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Muslim leaders call on rich countries to curb fossil fuel use

A group of Islamic experts gathered in Istanbul to draft a declaration to fight climate change.

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    The sun is seen through the steam and other emissions coming from funnels of the brown coal Loy Yang Power Station in the Latrobe Valley near Melbourne in December 2008.
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A group of Islamic experts urged the world's 1.6 billion Muslims on Tuesday to do more to fight global warming, in a new example of religious efforts to galvanize action before a U.N. climate summit in Paris in December.

In June, the world's most important Christian leader, Pope Francis, urged world leaders to hear "the cry of the earth and the cry of the poor" in an encyclical on the environment for the world's 1.2 billion Roman Catholics.

Unlike Roman Catholicism, Islam is a highly decentralized religion with no single recognized authority. But Muslim experts from 20 nations agreed an 8-page declaration at talks in Istanbul where it was adopted by 60 participants including the Grand Muftis of Uganda and Lebanon, a statement said.

"Excessive pollution from fossil fuels threatens to destroy the gifts bestowed on us by God, whom we know as Allah - gifts such as a functioning climate, healthy air to breathe, regular seasons, and living oceans," they wrote.

They said inaction on reining in manmade greenhouse gas emissions, from factories, power plants and cars, would mean "dire consequences to planet earth."

The declaration called on rich governments - and oil-producing states that include some OPEC nations where Islam is the state religion - to lead the way in "phasing out their greenhouse gas emissions as early as possible and no later than the middle of the century."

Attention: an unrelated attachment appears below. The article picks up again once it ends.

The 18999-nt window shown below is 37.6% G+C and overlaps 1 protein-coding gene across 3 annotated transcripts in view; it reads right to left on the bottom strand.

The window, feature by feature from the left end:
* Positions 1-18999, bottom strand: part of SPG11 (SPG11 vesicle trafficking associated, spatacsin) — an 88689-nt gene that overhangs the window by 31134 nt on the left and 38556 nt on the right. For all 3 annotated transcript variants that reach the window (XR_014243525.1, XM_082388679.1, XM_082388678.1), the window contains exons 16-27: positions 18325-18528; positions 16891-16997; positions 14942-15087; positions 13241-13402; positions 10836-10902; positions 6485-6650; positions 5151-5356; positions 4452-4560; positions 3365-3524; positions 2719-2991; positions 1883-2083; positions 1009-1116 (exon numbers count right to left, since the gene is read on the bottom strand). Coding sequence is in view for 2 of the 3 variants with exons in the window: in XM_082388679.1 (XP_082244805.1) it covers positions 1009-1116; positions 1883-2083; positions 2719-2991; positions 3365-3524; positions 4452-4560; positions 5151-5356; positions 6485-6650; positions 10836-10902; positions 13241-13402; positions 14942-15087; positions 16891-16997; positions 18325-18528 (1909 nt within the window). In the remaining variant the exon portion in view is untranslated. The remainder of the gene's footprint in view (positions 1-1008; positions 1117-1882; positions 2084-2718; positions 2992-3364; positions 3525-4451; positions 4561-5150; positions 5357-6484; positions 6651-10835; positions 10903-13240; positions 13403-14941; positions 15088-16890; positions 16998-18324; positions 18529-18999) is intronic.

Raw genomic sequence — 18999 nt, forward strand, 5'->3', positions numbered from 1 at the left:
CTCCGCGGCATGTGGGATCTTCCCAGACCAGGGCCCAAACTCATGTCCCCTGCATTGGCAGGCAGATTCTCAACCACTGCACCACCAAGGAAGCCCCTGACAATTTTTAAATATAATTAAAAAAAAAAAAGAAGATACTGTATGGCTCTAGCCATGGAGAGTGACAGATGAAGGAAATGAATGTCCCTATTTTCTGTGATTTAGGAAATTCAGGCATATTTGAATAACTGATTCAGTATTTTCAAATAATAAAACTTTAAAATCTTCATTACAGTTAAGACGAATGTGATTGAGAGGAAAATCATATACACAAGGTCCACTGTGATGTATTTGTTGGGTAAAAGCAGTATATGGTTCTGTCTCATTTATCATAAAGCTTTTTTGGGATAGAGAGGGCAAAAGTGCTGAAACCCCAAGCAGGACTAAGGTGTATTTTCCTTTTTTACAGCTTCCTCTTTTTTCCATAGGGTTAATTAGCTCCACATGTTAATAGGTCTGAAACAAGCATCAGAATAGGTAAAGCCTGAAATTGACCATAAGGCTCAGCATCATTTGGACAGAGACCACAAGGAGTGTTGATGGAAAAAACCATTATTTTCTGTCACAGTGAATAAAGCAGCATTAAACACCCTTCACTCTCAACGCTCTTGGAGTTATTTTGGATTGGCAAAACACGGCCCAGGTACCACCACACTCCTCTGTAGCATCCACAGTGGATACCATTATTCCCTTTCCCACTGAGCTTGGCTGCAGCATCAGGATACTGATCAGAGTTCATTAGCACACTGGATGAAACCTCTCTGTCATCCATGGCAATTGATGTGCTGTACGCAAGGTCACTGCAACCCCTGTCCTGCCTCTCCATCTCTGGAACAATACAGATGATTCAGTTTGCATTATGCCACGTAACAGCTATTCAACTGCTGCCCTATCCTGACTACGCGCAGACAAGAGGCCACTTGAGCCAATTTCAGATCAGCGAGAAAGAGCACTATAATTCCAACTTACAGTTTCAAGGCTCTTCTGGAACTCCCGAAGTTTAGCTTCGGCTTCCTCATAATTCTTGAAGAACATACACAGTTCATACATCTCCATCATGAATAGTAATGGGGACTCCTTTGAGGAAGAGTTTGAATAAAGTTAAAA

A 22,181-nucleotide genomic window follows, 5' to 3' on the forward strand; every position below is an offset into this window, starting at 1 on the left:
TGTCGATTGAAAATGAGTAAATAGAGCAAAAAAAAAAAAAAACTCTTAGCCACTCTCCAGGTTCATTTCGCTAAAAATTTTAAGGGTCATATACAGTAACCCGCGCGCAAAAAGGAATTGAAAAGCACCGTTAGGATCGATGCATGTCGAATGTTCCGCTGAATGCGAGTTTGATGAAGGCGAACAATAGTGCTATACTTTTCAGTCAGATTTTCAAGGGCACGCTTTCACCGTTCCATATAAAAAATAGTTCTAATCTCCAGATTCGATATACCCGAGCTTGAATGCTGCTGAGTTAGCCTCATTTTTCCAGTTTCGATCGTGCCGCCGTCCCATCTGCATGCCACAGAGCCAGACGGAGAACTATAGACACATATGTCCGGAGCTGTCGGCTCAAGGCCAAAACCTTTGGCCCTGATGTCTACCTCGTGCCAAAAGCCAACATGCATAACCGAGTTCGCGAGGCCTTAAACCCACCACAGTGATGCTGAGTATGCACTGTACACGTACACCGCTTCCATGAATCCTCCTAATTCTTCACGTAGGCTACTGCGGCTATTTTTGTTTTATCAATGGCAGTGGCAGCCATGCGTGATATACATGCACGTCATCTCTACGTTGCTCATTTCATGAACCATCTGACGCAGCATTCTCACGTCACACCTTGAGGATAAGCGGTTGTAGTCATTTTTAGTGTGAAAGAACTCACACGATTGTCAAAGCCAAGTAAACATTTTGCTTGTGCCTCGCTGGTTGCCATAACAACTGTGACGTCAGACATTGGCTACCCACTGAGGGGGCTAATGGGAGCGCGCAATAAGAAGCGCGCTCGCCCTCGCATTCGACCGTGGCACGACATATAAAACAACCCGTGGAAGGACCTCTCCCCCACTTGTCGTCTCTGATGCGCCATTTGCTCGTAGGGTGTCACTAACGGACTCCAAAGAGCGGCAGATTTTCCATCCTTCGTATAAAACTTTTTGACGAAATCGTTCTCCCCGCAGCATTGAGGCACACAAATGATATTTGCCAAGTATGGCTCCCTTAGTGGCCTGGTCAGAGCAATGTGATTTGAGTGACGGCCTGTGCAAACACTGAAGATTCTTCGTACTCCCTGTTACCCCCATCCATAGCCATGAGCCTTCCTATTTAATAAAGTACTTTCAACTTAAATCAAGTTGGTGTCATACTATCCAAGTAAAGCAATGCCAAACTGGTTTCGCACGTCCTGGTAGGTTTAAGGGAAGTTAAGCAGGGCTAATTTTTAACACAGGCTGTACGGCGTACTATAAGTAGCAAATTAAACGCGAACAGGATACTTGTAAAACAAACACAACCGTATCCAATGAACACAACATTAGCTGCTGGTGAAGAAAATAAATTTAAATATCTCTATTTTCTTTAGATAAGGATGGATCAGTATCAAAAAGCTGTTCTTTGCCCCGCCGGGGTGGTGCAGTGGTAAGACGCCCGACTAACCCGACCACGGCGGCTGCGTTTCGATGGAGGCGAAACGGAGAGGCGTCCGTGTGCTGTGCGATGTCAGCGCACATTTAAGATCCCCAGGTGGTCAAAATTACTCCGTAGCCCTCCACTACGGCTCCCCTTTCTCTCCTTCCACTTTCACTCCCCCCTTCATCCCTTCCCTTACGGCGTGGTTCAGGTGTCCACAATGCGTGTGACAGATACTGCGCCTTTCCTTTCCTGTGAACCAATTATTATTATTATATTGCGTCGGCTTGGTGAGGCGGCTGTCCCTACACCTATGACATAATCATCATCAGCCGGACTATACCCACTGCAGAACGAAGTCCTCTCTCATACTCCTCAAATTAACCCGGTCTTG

It is unclear what weight the Islamic declaration will have for Muslims in the run-up to the climate summit in Paris from Nov. 30-Dec. 11.

Din Syamsuddin, chairman of a Muslim organization in Indonesia which has some 30 million members, welcomed Tuesday's declaration. "Let's work together for a better world for our children, and our children's children," he said.

Cardinal Peter Turkson, a key collaborator on the papal encyclical, praised the declaration and promised closer cooperation with Muslims "to care for our common home and thus to glorify the God who created us."

Christiana Figueres, the head of the U.N. Climate Change Secretariat, said religion was a guide for action.

"Islam's teachings, which emphasize the duty of humans as stewards of the Earth and the teacher's role as an appointed guide to correct behavior, provide guidance to take the right action on climate change," she said in a statement.

(Writing by Alister Doyle in Oslo; Editing by Robin Pomeroy)

 
 
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